The Majestic Elk of Russia

The elk is part of the deer family. The elk is one of the biggest deer, with the largest recorded a male standing at 2.34 meters and weighing about 816 kg. The elk is distinguished from others because of the male’s palmate antlers. They eat shrubs and saplings and that is why in many Algonquian languages this particular breed of deer is named ‘moose’, which means ‘twig eater’.

The male elk’s antlers come out of the side of its head in right angles from the middle line of the skull and look like cylindrical beams. The lower points of the fork can be simple or divide two to three times. The East Siberian race of elk is a good example of this, whereas the Scandinavian species of common elk has a simpler antler. These antlers can reach twenty kilograms and are about 160 cm across. The male elk will lose its antlers after the mating season in order to conserve energy during the winter period. They grow again in spring and take all together three to five months to grow into full antlers.

The elk gets its clumsy appearance because of its long legs, which the elk uses for a ungainly trot, but when pushed they can reach speeds of up to 55 km. The muzzle is particularly long and thickset with a small hairless patch just below the nostrils. The male is noticeable as it has a sac or bell hanging from its neck. The elk’s main food is made up of leaves and young shoots from the willow and birch; in winter it’s tree bark and mast or fallen nuts and water plants in wetlands and swamps.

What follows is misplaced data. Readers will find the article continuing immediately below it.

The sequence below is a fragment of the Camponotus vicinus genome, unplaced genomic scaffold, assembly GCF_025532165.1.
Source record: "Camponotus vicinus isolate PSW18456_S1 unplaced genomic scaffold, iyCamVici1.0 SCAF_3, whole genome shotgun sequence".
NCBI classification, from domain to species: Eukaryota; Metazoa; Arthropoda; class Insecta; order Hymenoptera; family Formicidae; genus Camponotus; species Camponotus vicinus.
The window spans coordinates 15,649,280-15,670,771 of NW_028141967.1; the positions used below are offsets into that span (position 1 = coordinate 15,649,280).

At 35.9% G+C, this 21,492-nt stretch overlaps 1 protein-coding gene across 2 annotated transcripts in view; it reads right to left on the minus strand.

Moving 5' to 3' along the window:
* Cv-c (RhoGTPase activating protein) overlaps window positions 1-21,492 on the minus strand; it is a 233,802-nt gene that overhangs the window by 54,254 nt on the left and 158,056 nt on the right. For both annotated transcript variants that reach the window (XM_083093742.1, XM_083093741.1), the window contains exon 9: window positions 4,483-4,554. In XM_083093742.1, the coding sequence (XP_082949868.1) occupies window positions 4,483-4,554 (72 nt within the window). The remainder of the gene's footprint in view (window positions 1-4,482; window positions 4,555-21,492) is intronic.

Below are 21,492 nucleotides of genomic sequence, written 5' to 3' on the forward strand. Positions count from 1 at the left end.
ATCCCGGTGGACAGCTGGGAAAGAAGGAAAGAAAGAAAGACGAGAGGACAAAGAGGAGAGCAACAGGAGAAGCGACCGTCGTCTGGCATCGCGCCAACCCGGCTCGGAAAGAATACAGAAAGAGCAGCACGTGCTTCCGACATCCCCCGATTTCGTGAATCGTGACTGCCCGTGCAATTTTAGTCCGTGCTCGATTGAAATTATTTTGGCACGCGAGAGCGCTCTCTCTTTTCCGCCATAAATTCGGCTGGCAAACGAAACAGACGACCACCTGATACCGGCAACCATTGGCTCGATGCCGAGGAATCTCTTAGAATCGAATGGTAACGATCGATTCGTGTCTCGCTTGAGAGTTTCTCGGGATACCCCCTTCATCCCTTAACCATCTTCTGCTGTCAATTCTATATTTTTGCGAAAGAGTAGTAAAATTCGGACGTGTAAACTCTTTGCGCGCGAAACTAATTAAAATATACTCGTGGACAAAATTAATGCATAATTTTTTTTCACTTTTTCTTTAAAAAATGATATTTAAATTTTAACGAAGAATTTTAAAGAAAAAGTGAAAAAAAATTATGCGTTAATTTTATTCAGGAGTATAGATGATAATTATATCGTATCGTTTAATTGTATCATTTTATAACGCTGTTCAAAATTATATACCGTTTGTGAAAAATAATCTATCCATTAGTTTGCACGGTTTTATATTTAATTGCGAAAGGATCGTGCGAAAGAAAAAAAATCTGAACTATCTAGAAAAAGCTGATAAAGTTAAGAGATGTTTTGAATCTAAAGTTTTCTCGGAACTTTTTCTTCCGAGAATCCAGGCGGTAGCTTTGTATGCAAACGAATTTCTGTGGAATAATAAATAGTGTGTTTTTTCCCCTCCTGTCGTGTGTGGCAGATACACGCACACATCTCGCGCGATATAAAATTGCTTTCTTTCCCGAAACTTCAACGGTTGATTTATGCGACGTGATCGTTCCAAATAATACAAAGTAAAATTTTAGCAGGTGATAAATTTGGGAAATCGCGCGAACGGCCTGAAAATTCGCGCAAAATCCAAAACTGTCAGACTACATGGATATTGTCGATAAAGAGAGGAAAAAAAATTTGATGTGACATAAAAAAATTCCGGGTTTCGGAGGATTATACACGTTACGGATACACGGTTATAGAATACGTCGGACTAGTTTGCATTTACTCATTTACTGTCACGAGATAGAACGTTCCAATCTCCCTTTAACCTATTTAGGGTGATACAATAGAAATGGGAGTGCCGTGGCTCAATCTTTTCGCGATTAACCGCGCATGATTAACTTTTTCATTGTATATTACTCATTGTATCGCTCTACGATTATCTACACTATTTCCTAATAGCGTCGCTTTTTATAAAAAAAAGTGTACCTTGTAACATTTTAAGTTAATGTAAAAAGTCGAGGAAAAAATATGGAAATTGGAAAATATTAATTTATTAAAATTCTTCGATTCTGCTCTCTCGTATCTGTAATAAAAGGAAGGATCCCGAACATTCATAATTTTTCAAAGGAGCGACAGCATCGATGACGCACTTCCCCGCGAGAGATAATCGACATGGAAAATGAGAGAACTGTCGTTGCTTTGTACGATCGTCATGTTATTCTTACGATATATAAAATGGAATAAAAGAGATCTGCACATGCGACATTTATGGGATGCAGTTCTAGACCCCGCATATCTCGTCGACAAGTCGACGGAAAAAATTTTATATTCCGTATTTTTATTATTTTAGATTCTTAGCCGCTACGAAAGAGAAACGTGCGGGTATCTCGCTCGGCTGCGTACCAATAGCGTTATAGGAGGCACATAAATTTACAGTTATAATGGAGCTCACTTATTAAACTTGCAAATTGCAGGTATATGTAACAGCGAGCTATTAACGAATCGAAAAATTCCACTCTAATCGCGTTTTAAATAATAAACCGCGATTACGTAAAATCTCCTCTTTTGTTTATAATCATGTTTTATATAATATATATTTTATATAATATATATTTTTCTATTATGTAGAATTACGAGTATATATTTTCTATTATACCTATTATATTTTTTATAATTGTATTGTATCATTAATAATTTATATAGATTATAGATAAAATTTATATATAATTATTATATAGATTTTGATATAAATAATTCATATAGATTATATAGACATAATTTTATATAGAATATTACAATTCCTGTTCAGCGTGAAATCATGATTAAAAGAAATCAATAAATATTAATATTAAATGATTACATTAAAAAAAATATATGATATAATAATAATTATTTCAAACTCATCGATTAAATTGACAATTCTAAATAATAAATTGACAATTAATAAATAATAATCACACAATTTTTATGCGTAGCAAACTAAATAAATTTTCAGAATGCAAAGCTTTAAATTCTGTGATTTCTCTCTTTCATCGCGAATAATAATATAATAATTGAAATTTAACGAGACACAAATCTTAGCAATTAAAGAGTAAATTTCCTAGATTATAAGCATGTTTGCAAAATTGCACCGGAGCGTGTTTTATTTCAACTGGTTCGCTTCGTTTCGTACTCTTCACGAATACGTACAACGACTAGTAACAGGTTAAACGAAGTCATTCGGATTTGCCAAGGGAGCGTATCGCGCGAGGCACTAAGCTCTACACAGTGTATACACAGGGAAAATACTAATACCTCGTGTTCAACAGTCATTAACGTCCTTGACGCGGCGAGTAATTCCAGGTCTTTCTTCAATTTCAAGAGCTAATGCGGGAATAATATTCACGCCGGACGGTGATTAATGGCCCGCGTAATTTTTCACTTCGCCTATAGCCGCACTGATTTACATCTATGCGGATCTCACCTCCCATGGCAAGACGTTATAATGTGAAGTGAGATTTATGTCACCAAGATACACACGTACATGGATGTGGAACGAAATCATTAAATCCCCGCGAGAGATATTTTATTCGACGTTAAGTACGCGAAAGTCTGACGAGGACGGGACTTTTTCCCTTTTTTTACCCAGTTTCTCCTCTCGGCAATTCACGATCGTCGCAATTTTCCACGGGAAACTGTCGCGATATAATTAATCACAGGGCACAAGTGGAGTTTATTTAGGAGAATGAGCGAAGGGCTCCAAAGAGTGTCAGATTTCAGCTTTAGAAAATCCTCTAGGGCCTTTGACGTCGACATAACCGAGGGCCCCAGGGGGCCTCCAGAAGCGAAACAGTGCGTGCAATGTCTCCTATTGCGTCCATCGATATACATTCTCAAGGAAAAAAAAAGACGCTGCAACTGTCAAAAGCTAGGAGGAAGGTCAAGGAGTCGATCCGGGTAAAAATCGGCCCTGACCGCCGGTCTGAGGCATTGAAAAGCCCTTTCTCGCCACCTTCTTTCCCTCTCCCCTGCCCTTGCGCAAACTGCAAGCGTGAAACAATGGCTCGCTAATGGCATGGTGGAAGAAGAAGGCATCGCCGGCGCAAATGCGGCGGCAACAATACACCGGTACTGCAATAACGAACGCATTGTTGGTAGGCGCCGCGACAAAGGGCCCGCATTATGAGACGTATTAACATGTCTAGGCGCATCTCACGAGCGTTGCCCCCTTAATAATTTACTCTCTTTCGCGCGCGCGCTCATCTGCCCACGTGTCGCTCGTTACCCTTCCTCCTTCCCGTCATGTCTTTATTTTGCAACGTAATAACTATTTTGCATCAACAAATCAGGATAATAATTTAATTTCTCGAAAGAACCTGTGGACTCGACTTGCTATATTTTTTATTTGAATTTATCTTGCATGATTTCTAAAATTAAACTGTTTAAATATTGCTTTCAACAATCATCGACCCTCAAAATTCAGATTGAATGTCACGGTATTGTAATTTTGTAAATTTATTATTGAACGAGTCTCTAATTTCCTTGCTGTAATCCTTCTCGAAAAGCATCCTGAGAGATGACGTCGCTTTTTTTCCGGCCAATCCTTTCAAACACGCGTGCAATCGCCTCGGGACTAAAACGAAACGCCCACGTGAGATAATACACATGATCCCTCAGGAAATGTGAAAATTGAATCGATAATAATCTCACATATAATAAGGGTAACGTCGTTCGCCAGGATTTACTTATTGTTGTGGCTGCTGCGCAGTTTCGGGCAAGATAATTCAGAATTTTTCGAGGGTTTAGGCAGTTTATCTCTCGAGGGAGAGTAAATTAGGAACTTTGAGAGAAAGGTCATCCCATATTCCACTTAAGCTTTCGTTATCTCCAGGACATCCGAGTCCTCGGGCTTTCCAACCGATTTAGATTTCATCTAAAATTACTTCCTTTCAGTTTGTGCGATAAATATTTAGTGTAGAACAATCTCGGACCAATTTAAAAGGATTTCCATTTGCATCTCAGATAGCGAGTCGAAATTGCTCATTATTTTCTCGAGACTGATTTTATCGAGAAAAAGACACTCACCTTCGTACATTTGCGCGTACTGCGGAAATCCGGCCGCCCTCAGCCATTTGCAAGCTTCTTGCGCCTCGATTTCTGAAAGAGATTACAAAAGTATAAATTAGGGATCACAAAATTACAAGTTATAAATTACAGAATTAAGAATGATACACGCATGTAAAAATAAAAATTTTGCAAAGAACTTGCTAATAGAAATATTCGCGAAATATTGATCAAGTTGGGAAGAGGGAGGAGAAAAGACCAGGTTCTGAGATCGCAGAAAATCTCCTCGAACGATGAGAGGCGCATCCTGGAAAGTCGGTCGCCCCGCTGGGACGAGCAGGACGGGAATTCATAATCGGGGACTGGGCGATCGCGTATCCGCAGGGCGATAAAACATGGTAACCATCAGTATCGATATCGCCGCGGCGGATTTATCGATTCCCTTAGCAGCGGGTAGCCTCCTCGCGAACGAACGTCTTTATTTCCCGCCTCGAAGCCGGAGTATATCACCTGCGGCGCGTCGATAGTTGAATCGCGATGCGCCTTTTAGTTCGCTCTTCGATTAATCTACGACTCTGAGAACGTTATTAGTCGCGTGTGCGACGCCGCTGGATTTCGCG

Their teeth are similar to animals like cows, sheep, deers and goats. On each side of the lower jaw they have three premolars, three molars and four front teeth. The upper jaw contains no teeth but has instead a plate of horn. The female elk weighs about 400 kg, the male is round about 500 kg and the calves weigh 15 kg at birth. The average elk is about 1.9 meters tall at the shoulders. Be sure to look out for elk when exploring Russia's nature reserves.


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